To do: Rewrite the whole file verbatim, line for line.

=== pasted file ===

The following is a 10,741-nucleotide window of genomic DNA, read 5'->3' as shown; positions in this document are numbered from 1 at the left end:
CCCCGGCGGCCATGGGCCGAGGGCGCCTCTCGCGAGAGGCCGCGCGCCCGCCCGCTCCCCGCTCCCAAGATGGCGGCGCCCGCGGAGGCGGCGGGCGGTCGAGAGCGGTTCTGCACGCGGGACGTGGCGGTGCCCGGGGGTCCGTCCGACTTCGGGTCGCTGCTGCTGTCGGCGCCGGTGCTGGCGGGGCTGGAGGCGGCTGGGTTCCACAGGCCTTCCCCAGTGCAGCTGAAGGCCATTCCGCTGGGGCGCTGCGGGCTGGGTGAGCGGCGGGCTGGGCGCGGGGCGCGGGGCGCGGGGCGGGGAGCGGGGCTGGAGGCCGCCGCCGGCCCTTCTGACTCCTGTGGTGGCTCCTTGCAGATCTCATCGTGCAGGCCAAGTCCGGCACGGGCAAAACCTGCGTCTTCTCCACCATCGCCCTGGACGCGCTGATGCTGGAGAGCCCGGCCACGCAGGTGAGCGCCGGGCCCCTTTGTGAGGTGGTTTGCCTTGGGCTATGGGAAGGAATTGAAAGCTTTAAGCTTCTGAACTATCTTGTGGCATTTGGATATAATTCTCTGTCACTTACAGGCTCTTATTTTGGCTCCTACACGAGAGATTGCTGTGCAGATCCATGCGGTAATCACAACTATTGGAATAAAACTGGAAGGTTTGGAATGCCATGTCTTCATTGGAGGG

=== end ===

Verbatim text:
The following is a 10,741-nucleotide window of genomic DNA, read 5'->3' as shown; positions in this document are numbered from 1 at the left end:
CCCCGGCGGCCATGGGCCGAGGGCGCCTCTCGCGAGAGGCCGCGCGCCCGCCCGCTCCCCGCTCCCAAGATGGCGGCGCCCGCGGAGGCGGCGGGCGGTCGAGAGCGGTTCTGCACGCGGGACGTGGCGGTGCCCGGGGGTCCGTCCGACTTCGGGTCGCTGCTGCTGTCGGCGCCGGTGCTGGCGGGGCTGGAGGCGGCTGGGTTCCACAGGCCTTCCCCAGTGCAGCTGAAGGCCATTCCGCTGGGGCGCTGCGGGCTGGGTGAGCGGCGGGCTGGGCGCGGGGCGCGGGGCGCGGGGCGGGGAGCGGGGCTGGAGGCCGCCGCCGGCCCTTCTGACTCCTGTGGTGGCTCCTTGCAGATCTCATCGTGCAGGCCAAGTCCGGCACGGGCAAAACCTGCGTCTTCTCCACCATCGCCCTGGACGCGCTGATGCTGGAGAGCCCGGCCACGCAGGTGAGCGCCGGGCCCCTTTGTGAGGTGGTTTGCCTTGGGCTATGGGAAGGAATTGAAAGCTTTAAGCTTCTGAACTATCTTGTGGCATTTGGATATAATTCTCTGTCACTTACAGGCTCTTATTTTGGCTCCTACACGAGAGATTGCTGTGCAGATCCATGCGGTAATCACAACTATTGGAATAAAACTGGAAGGTTTGGAATGCCATGTCTTCATTGGAGGG